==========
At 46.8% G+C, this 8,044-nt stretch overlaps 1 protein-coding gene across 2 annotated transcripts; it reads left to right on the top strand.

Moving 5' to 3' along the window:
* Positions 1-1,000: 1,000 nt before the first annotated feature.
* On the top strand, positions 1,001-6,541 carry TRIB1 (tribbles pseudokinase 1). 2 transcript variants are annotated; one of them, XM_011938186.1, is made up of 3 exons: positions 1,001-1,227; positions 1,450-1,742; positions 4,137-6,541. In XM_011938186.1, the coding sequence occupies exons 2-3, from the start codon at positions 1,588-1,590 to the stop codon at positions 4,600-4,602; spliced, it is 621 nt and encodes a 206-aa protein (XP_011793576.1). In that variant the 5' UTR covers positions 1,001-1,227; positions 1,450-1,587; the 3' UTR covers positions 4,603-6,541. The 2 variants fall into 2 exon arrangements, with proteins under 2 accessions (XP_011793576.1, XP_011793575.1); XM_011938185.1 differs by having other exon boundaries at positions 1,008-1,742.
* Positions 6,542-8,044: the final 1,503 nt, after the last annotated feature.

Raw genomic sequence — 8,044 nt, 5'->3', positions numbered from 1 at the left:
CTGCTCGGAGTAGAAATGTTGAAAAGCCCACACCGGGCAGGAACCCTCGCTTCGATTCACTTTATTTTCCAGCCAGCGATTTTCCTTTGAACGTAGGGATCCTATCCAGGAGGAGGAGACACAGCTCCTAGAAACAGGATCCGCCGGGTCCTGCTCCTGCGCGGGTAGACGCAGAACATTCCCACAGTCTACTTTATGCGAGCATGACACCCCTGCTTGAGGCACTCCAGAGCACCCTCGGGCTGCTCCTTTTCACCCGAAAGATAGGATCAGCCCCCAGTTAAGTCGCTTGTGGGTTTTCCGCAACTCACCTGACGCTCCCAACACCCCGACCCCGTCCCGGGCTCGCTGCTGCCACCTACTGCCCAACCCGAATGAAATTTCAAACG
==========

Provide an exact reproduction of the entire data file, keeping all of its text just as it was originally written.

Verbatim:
At 46.8% G+C, this 8,044-nt stretch overlaps 1 protein-coding gene across 2 annotated transcripts; it reads left to right on the top strand.

Moving 5' to 3' along the window:
* Positions 1-1,000: 1,000 nt before the first annotated feature.
* On the top strand, positions 1,001-6,541 carry TRIB1 (tribbles pseudokinase 1). 2 transcript variants are annotated; one of them, XM_011938186.1, is made up of 3 exons: positions 1,001-1,227; positions 1,450-1,742; positions 4,137-6,541. In XM_011938186.1, the coding sequence occupies exons 2-3, from the start codon at positions 1,588-1,590 to the stop codon at positions 4,600-4,602; spliced, it is 621 nt and encodes a 206-aa protein (XP_011793576.1). In that variant the 5' UTR covers positions 1,001-1,227; positions 1,450-1,587; the 3' UTR covers positions 4,603-6,541. The 2 variants fall into 2 exon arrangements, with proteins under 2 accessions (XP_011793576.1, XP_011793575.1); XM_011938185.1 differs by having other exon boundaries at positions 1,008-1,742.
* Positions 6,542-8,044: the final 1,503 nt, after the last annotated feature.

Raw genomic sequence — 8,044 nt, 5'->3', positions numbered from 1 at the left:
CTGCTCGGAGTAGAAATGTTGAAAAGCCCACACCGGGCAGGAACCCTCGCTTCGATTCACTTTATTTTCCAGCCAGCGATTTTCCTTTGAACGTAGGGATCCTATCCAGGAGGAGGAGACACAGCTCCTAGAAACAGGATCCGCCGGGTCCTGCTCCTGCGCGGGTAGACGCAGAACATTCCCACAGTCTACTTTATGCGAGCATGACACCCCTGCTTGAGGCACTCCAGAGCACCCTCGGGCTGCTCCTTTTCACCCGAAAGATAGGATCAGCCCCCAGTTAAGTCGCTTGTGGGTTTTCCGCAACTCACCTGACGCTCCCAACACCCCGACCCCGTCCCGGGCTCGCTGCTGCCACCTACTGCCCAACCCGAATGAAATTTCAAACG